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Hemp, CBD, and THC

As states continue to legalize more substances, it’s important to understand what these substances are and what role they play in today’s market. Hemp, CBD, and THC are among the many prevalent chemical compounds and plants that have grown in popularity. Do you know the difference between the three?

Photo of a Hemp Plant


THC, which stands for tetrahydrocannabinol, is a compound found in marijuana that is responsible for giving people the “high” they desire. It is also in medical marijuana, and its benefits include helping with:

  • Nausea
  • Nerve pain
  • Multiple Sclerosis pain and
  • Parkinson’s disease tremors

However, it doesn’t come without side effects, which include:

  • Vomiting
  • Drowsiness
  • Problems with concentration and memory and
  • Dizziness

In Colorado, there is a per se limit for driving with active THC in your blood. To be under the legal limit, the driver’s blood must contain less than five nanograms per milliliter of THC. These legal levels relate back to the idea of implied consent, which means that any person who drives a motor vehicle is required to cooperate in the instance that law enforcement requests a blood or breath test relating to probable cause and a possible DUI or DWAI case. Those who refuse to take a test when prompted will face the consequence of this refusal being used as evidence at the person’s trial. However, it will only be used in a hearing without a jury, not in any court action.


Among CBD, THC, and hemp, cannabidiol (CBD) has grown in popularity over the last few years. It is found in marijuana alongside THC and other substances but does not contain any THC itself. CBD is also derived from the hemp plant, which is one type of cannabis plant, but it will not get you high.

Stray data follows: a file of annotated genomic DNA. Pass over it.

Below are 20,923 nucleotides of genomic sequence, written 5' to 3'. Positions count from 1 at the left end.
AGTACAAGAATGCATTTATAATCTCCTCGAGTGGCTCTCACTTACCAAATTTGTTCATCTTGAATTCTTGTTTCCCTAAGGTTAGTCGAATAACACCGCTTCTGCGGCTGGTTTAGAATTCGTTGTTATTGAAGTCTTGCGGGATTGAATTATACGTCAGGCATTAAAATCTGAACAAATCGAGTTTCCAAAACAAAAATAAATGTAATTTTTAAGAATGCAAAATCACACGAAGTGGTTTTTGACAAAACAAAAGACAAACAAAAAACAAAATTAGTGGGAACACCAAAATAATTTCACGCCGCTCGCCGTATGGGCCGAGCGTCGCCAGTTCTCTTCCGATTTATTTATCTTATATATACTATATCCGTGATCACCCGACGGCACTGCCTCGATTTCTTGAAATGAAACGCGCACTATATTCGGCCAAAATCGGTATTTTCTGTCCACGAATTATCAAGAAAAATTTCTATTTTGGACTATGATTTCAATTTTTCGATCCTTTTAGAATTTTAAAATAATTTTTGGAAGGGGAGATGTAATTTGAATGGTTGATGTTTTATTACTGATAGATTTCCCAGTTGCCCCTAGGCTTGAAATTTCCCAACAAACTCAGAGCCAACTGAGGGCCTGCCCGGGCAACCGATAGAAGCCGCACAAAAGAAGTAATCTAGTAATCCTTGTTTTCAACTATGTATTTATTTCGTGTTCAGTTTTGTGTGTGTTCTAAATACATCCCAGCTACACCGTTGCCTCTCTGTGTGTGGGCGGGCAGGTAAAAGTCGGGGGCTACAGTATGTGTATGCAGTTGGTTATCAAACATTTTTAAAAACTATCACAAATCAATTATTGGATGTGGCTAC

Unlike substances from the same family, CBD is used to treat many issues like anxiety, depression, and even symptoms of epilepsy. Another benefit to users is that it is available throughout most of the United States, although its legal status has not been determined on the federal level. This is similar to marijuana in the United States. Colorado also has its own marijuana laws, which you can check out on our website.

In Colorado, the maximum number of marijuana plants a person can legally grow is six. The owner must be over the age of 21, and all subsequent marijuana produced may be kept, but it may not be sold.


Also known as cannabis sativa, hemp is a cannabis plant that contains much more CBD than marijuana but much less THC. While hemp is a drug substance, you won’t get high from it, unlike marijuana, and is mostly used for industrial purposes rather than as a consumable substance. The outer part of the plant, known as bast fiber, is used for paper, rope, and textiles. The inner part of the plant, called hurd or cord fibers, are used to make materials like plastic.

While hemp will not get many the “high” they desire, it is the primary source of CBD. And although both hemp and marijuana contain THC, the hemp plant is not the cannabis plant from which marijuana is made. Because it has very low levels of THC, it will not produce the same psychoactive effects that result from consuming marijuana or hashish, another drug substance.

As far as the legality of hemp goes, both industrial hemp and hemp flower are legal to buy and use in Colorado. CBD flower products are also available to buy, sell, and use rather easily as long as THC levels are equal to or less than 0.3%. Anything over 0.3% THC is considered to be marijuana. Also, under the same law as marijuana plants, Colorado law states than no more than six hemp plants can be grown.

So, What’s the Difference Between CBD, THC, and Hemp?

In short, hemp is the cannabis plant that contains the compounds THC and CBD. The difference between THC and CBD is that THC causes the “high” that people desire while CBD does not. However, both have medicinal benefits if used correctly. So, although these terms may be used interchangeably, there truly is a difference between CBD, THC, and hemp.

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